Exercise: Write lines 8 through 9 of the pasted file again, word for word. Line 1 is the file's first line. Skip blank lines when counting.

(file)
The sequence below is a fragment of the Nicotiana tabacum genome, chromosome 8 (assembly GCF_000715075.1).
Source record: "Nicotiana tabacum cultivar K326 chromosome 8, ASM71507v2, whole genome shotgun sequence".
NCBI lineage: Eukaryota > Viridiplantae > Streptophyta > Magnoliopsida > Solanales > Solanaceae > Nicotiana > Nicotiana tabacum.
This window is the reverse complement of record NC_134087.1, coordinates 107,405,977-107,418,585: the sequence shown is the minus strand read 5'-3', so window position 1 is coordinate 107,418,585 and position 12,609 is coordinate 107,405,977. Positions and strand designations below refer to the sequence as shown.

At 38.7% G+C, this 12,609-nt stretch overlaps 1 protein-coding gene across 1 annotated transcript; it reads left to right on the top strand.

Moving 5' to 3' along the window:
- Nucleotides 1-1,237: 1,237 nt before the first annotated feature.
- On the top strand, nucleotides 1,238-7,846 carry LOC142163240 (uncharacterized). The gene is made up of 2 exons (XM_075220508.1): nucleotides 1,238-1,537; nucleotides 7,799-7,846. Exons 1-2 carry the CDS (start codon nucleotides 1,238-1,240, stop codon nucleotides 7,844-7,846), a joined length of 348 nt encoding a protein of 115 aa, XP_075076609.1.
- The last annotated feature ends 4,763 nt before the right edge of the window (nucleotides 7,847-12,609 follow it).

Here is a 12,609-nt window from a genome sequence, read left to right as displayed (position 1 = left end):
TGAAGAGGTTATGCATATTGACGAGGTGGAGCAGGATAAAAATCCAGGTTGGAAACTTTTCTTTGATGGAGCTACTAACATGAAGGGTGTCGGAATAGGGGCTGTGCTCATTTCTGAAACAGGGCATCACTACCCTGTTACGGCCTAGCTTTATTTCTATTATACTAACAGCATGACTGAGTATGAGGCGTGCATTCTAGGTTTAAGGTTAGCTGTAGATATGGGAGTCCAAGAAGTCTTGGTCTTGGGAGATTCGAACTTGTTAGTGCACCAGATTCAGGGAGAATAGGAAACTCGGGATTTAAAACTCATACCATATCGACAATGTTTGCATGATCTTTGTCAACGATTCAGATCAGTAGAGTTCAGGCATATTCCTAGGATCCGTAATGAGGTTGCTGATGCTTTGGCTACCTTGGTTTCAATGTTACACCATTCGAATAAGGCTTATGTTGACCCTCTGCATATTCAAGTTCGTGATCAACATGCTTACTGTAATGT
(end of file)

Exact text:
- On the top strand, nucleotides 1,238-7,846 carry LOC142163240 (uncharacterized). The gene is made up of 2 exons (XM_075220508.1): nucleotides 1,238-1,537; nucleotides 7,799-7,846. Exons 1-2 carry the CDS (start codon nucleotides 1,238-1,240, stop codon nucleotides 7,844-7,846), a joined length of 348 nt encoding a protein of 115 aa, XP_075076609.1.
- The last annotated feature ends 4,763 nt before the right edge of the window (nucleotides 7,847-12,609 follow it).